Iceberg the size of Greater London could hit shipping and wildlife, scientists warn

Scientists fear that an iceberg the size of Greater London could soon hit shipping, fishing and wildlife.

Researchers are currently tracking two large icebergs, one named the A81 – the size of Greater London – and one the A76a, which is even larger. The size of Cornwall, the latter has been likened to an ironing board due to its shape.

Long and thin, the A76a iceberg measures over 3,000 sq km, with one research team tracking it aboard the Royal Research Ship Discovery. Inspecting it as it travelled out of Antarctica’s Weddell Sea into the South Atlantic, one biological oceanographer recalls that it took “24 hours” to traverse it on their path home.

The A76a iceberg originated from the Filchner-Ronne Ice Shelf in May 2021 (Getty Images/iStockphoto)
The A76a iceberg originated from the Filchner-Ronne Ice Shelf in May 2021 (Getty Images/iStockphoto)

"It was directly in our path as we sailed home so we took 24 hours out to go around it," Professor Geraint Tarling told BBC News.

"We got in quite close in some places, and had a really good view of it. We collected water from around the berg using special non-contaminated pipes under the ship, so we’ve got lots of samples to study."

The A76a iceberg originated from the Filchner-Ronne Ice Shelf in May 2021, having started off further south of its current position. Heading north, it is now being carried by currents and winds towards the Falklands and South Georgia, posing concern that it could become lodged in the continental shelf’s shallow waters.

It is equally possible that the iceberg could become trapped within a collection of nearby islets known as Shag Rocks, either of which scenarios could wreak havoc for local wildlife and people alike.

A-76A is the biggest remaining piece of what was once the largest iceberg (NASA Earth Observatory/Lauren Dauphin)
A-76A is the biggest remaining piece of what was once the largest iceberg (NASA Earth Observatory/Lauren Dauphin)

Icebergs can roll over and lose their snow layers, particularly when dropping into the sea from larger masses, making them less visible to ships.

However, the International Ice Patrol was established in 1914 following the loss of RMS Titanic in April 1912, tasked with tracking icebergs. Reports are transmitted twice each day to ships, with continuous computer plots logged of their location.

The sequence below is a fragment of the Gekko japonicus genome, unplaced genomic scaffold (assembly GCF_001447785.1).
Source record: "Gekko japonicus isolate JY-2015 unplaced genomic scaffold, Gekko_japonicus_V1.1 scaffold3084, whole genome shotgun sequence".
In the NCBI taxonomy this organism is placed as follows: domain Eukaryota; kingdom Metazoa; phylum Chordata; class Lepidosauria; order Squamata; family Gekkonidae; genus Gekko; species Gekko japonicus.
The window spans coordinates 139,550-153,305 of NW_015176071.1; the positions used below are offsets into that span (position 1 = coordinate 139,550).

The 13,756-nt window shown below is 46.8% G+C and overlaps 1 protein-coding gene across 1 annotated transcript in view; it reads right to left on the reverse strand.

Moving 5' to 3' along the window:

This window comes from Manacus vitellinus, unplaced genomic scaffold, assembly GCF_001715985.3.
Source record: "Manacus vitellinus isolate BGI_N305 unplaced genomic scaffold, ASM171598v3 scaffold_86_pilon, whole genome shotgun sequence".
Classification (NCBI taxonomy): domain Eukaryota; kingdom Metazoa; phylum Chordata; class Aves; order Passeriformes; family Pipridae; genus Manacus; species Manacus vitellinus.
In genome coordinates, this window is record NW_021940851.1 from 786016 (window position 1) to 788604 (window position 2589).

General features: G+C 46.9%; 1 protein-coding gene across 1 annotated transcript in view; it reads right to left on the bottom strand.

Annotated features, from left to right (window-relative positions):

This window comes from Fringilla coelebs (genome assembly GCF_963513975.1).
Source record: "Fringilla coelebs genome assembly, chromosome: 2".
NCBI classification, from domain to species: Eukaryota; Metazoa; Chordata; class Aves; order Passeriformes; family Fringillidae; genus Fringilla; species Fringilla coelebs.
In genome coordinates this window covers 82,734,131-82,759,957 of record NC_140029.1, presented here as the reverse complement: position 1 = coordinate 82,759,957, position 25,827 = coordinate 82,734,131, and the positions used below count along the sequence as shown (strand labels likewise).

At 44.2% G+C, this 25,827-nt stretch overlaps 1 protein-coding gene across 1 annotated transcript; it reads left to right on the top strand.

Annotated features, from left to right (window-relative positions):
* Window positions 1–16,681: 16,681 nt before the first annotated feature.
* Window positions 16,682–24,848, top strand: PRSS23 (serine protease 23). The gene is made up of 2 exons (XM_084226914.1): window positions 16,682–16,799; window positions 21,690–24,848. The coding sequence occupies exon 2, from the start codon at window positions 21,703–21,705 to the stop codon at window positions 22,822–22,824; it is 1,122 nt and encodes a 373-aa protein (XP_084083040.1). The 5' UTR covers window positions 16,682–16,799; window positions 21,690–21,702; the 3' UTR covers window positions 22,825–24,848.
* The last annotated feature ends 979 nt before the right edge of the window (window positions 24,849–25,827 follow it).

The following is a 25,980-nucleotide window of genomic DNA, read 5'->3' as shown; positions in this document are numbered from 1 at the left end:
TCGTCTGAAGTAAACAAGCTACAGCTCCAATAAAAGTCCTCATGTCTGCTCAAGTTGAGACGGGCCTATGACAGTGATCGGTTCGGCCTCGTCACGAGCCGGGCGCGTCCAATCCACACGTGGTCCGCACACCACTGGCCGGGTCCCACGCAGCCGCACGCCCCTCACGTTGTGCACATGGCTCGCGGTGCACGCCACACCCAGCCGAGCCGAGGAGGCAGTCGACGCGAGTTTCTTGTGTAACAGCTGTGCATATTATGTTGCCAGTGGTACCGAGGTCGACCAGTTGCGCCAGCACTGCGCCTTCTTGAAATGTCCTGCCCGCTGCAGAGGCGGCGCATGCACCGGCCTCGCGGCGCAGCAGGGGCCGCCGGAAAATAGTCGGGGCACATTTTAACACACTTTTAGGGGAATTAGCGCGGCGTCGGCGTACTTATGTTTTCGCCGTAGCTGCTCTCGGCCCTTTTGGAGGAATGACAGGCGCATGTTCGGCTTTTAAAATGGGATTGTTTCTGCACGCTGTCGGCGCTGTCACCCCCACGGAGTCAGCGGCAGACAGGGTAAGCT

As Dr Mark Belchier, the director of fisheries and environment with the government for South Georgia and the South Sandwich Islands, explains, it could have an impact on smaller icebergs in the area.

The A76a iceberg originated from the Filchner-Ronne Ice Shelf in May 2021 (NASA Earth Observatory/Lauren Dauphin)
The A76a iceberg originated from the Filchner-Ronne Ice Shelf in May 2021 (NASA Earth Observatory/Lauren Dauphin)

"Although the tourist season is coming to an end, our fisheries operate during the winter months so it may impact on their operations.

“It does have the potential to cause localised issues for some of our wildlife, although that’s likely to be less of an issue if it breaks up over winter when most animals can forage over greater distances and don’t have to keep returning to land to feed young - or have moved away from the island completely”, Professor Belchier told BBC News.

A81 detached from the Brunt Ice Shelf in January. Having defied scientists’ predictions, it was expected that this iceberg would break off several years ago.

According to the British Antarctic Survey, the London-sized A81 iceberg is not linked to the climate crisis. The second mass to break off the Brunt Ice Shelf in two years, it has been described as “the most closely monitored ice shelf on Earth.”

Large icebergs can weigh up to a trillion tonnes, with the A23a currently holding the top spot as the world’s largest iceberg. Measuring 4,000 sq km in area, it originated from the Filchner-Ronne Ice Shelf in 1986. Now an “ice island”, it has lodged itself in the south-central Weddell Sea.